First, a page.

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The Influences of Economic Indicators on Environmental Pollution in Malaysia


  • Foo Shi He

    (Multimedia University, Melaka, Malaysia.)

  • Gerald Goh Guan Gan

    (Multimedia University, Melaka, Malaysia.)

  • Usama Al-mulali

    (Multimedia University, Melaka, Malaysia.)

  • Sakiru Adebola Solarin

    (Multimedia University, Melaka, Malaysia.)


This study aims to investigate the relationship between environmental degradation (ecological footprint) and economic indicators such as gross domestic product (GDP), financial liberalisation, energy consumption, urbanisation, and trade openness in Malaysia. The use of financial liberalisation is driven by the factor that majority of the previous studies focused on financial development that has a narrow definition. Autoregressive distributed lag model and Granger causality test has been used to identify the relationship between the variables from 1978 to 2013. The result shows that environmental Kuznets curve model does not apply in Malaysia due to the U-shape relationship between financial liberalisation and ecological footprint. Positive relationships are identified between GDP, trade openness, energy consumption and ecological footprint. The results of the study suggest that Malaysia should improve its energy efficiency and focus more on its environmental well-being while increasing its GDP.

Suggested Citation

  • Foo Shi He & Gerald Goh Guan Gan & Usama Al-mulali & Sakiru Adebola Solarin, 2019. "The Influences of Economic Indicators on Environmental Pollution in Malaysia," International Journal of Energy Economics and Policy, Econjournals, vol. 9(2), pages 123-131.
  • Handle: RePEc:eco:journ2:2019-02-15

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    References listed on IDEAS

    1. Azam, Muhammad & Khan, Abdul Qayyum & Zaman, Khalid & Ahmad, Mehboob, 2015. "Factors determining energy consumption: Evidence from Indonesia, Malaysia and Thailand," Renewable and Sustainable Energy Reviews, Elsevier, vol. 42(C), pages 1123-1131.
    2. Abid, Mehdi, 2016. "Impact of economic, financial, and institutional factors on CO2 emissions: Evidence from Sub-Saharan Africa economies," Utilities Policy, Elsevier, vol. 41(C), pages 85-94.
    3. Atici, Cemal, 2012. "Carbon emissions, trade liberalization, and the Japan–ASEAN interaction: A group-wise examination," Journal of the Japanese and International Economies, Elsevier, vol. 26(1), pages 167-178.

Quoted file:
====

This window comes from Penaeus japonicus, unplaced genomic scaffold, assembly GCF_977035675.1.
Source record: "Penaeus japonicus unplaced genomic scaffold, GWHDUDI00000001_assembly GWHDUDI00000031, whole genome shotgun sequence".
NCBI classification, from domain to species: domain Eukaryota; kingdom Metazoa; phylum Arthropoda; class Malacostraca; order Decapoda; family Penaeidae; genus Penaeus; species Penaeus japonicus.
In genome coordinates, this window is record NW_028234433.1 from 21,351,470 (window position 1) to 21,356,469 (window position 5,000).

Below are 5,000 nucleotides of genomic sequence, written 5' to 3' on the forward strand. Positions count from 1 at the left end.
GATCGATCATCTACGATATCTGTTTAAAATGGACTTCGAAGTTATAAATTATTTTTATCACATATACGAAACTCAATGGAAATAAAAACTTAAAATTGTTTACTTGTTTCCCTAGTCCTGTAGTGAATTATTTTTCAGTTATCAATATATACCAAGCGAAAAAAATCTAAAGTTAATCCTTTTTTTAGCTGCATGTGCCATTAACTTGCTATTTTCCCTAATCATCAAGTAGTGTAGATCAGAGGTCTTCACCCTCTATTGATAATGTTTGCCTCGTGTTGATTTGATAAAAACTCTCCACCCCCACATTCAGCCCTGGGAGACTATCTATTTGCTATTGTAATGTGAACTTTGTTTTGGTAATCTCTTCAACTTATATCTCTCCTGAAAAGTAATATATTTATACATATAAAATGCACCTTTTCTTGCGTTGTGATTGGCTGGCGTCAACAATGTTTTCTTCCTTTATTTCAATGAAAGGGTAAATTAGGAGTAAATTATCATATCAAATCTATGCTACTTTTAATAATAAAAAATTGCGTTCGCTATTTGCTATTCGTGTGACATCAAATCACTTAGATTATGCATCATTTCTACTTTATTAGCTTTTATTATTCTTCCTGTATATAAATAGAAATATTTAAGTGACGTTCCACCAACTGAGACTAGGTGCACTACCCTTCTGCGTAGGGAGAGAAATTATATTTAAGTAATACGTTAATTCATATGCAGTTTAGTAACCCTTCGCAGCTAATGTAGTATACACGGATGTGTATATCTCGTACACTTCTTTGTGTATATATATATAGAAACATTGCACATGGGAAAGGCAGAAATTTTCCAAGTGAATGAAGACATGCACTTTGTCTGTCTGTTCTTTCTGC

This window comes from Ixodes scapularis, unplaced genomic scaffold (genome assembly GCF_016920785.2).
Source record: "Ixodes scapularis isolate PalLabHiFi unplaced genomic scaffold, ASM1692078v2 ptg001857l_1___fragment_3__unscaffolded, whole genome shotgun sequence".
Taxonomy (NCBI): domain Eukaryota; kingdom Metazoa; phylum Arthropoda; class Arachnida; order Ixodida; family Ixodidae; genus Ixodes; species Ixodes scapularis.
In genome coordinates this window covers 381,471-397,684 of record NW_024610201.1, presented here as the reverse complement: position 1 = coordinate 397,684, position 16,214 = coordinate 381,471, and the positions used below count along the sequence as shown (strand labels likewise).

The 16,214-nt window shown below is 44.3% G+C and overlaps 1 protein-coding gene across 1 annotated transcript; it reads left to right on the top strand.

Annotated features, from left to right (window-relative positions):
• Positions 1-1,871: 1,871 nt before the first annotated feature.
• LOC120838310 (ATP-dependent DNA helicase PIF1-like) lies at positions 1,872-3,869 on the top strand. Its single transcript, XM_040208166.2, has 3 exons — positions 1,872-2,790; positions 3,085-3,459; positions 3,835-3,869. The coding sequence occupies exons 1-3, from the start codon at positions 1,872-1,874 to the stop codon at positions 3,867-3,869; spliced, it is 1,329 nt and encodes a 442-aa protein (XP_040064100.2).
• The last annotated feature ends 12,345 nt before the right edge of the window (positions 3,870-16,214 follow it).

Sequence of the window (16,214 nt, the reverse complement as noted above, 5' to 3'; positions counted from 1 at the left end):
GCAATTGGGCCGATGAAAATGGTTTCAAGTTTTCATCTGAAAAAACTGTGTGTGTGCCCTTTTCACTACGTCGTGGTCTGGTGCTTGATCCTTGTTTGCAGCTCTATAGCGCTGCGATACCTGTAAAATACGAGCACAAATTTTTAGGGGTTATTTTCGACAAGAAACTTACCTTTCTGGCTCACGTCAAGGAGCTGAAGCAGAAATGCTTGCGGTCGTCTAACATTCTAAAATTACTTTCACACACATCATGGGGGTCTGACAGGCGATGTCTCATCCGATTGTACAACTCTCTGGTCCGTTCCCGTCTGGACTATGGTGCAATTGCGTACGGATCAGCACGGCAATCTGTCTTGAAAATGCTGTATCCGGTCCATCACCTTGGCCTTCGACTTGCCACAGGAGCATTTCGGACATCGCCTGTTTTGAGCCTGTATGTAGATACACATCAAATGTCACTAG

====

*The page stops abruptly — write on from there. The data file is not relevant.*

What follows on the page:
4. Al-mulali, Usama & Binti Che Sab, Che Normee, 2012. "The impact of energy consumption and CO2 emission on the economic growth and financial development in the Sub Saharan African countries," Energy, Elsevier, vol. 39(1), pages 180-186.
    5. Abbasi, Faiza & Riaz, Khalid, 2016. "CO2 emissions and financial development in an emerging economy: An augmented VAR approach," Energy Policy, Elsevier, vol. 90(C), pages 102-114.
    6. Boutabba, Mohamed Amine, 2014. "The impact of financial development, income, energy and trade on carbon emissions: Evidence from the Indian economy," Economic Modelling, Elsevier, vol. 40(C), pages 33-41.
    7. Ang, James B. & McKibbin, Warwick J., 2007. "Financial liberalization, financial sector development and growth: Evidence from Malaysia," Journal of Development Economics, Elsevier, vol. 84(1), pages 215-233, September.
    8. Alexander Bass, 2018. "Financial Markets and Electricity Consumption Nexus in Russia," International Journal of Energy Economics and Policy, Econjournals, vol. 8(3), pages 82-86.
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    Cited by:

    1. Ouarda Belkacem Layachi, 2019. "Effects of Energy Prices on Environmental Pollution: Testing Environmental Kuznets Curve for Algeria," International Journal of Energy Economics and Policy, Econjournals, vol. 9(5), pages 401-408.
    2. Hanadi Taher, 2020. "Financial Development and Economic Growth Impact on The Environmental Degradation in Lebanon," International Journal of Energy Economics and Policy, Econjournals, vol. 10(3), pages 311-316.
    3. Yung-Jaan Lee, 2019. "Ecological Footprint and Water Footprint of Taipei," Sustainability, MDPI, Open Access Journal, vol. 11(20), pages 1-16, October.

    More about this item


    Financial liberalisation; Ecological Footprint; Malaysia;

    JEL classification:

    • Q5 - Agricultural and Natural Resource Economics; Environmental and Ecological Economics - - Environmental Economics
    • P28 - Economic Systems - - Socialist Systems and Transition Economies - - - Natural Resources; Environment
    • O16 - Economic Development, Innovation, Technological Change, and Growth - - Economic Development - - - Financial Markets; Saving and Capital Investment; Corporate Finance and Governance
    • G18 - Financial Economics - - General Financial Markets - - - Government Policy and Regulation
    • P34 - Economic Systems - - Socialist Institutions and Their Transitions - - - Finance
    • P43 - Economic Systems - - Other Economic Systems - - - Finance; Public Finance


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